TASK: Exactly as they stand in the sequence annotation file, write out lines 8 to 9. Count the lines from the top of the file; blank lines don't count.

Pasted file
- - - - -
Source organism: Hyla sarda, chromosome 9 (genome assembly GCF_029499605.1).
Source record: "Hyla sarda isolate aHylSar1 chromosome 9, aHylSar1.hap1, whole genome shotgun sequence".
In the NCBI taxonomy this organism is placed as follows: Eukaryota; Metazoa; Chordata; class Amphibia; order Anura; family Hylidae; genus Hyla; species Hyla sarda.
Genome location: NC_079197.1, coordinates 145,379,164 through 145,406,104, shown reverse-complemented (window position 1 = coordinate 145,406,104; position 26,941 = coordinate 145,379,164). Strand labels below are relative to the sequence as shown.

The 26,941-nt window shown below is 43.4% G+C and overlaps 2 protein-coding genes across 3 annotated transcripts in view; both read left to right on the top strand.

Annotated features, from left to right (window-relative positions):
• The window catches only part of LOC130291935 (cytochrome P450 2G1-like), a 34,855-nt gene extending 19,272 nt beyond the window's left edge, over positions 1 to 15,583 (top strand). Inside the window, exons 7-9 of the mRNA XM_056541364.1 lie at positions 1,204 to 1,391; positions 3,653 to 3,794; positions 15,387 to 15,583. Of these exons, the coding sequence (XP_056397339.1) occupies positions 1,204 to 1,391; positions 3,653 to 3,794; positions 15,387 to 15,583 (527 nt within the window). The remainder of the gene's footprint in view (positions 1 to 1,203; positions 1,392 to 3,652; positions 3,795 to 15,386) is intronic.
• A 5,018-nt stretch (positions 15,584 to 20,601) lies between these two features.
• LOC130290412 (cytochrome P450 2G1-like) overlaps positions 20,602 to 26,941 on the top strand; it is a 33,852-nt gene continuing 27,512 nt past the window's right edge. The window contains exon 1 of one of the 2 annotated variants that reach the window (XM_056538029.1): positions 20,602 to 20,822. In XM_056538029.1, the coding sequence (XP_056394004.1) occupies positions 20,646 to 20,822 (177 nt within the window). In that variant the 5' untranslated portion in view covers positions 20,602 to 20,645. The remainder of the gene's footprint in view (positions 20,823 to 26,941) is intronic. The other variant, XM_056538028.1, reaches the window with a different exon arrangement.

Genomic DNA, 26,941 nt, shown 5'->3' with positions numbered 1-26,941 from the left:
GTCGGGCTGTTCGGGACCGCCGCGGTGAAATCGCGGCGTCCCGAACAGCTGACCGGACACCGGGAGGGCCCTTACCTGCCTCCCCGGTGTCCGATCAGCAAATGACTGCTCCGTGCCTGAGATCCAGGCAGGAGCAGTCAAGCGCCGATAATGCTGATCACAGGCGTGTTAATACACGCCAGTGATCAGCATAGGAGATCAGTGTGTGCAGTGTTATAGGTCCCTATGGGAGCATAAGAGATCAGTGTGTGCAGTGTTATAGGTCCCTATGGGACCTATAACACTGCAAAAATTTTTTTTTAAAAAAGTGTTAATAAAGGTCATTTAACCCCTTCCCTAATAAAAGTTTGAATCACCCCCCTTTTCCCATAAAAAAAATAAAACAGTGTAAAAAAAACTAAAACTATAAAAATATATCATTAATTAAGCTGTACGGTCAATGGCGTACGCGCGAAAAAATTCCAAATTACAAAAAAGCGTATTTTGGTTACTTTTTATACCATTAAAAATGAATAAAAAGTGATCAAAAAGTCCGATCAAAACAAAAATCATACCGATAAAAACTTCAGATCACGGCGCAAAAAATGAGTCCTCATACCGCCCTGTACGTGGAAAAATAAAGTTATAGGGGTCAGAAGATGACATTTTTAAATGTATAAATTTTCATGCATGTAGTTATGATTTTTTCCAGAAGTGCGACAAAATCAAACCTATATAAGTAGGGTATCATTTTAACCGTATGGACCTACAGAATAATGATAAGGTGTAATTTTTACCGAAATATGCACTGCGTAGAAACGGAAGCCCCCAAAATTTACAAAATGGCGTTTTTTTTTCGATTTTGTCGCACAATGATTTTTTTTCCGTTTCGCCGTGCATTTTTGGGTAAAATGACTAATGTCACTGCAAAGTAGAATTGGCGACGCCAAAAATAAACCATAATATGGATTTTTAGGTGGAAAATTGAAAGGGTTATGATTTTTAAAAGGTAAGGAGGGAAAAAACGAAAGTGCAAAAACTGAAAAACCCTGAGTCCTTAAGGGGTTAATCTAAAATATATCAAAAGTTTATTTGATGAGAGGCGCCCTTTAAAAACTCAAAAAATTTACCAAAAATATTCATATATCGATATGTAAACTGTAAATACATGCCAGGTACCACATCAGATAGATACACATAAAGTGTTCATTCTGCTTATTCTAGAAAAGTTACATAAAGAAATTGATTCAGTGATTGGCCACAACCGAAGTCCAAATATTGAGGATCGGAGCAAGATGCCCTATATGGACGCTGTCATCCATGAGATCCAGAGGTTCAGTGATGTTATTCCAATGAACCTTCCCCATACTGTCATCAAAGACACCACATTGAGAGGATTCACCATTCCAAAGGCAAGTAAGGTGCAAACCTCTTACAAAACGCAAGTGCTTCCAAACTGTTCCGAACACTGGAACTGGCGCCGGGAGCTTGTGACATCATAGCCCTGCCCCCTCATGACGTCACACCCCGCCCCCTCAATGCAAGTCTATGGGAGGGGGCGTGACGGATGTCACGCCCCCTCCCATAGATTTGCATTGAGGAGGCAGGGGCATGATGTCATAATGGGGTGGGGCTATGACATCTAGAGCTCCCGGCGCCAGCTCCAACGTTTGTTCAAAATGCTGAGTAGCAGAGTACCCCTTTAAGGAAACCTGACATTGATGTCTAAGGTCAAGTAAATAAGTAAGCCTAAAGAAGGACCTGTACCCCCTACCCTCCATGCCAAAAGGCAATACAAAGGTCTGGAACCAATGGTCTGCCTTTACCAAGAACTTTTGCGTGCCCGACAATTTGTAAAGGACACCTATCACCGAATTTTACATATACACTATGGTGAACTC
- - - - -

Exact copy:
• A 5,018-nt stretch (positions 15,584 to 20,601) lies between these two features.
• LOC130290412 (cytochrome P450 2G1-like) overlaps positions 20,602 to 26,941 on the top strand; it is a 33,852-nt gene continuing 27,512 nt past the window's right edge. The window contains exon 1 of one of the 2 annotated variants that reach the window (XM_056538029.1): positions 20,602 to 20,822. In XM_056538029.1, the coding sequence (XP_056394004.1) occupies positions 20,646 to 20,822 (177 nt within the window). In that variant the 5' untranslated portion in view covers positions 20,602 to 20,645. The remainder of the gene's footprint in view (positions 20,823 to 26,941) is intronic. The other variant, XM_056538028.1, reaches the window with a different exon arrangement.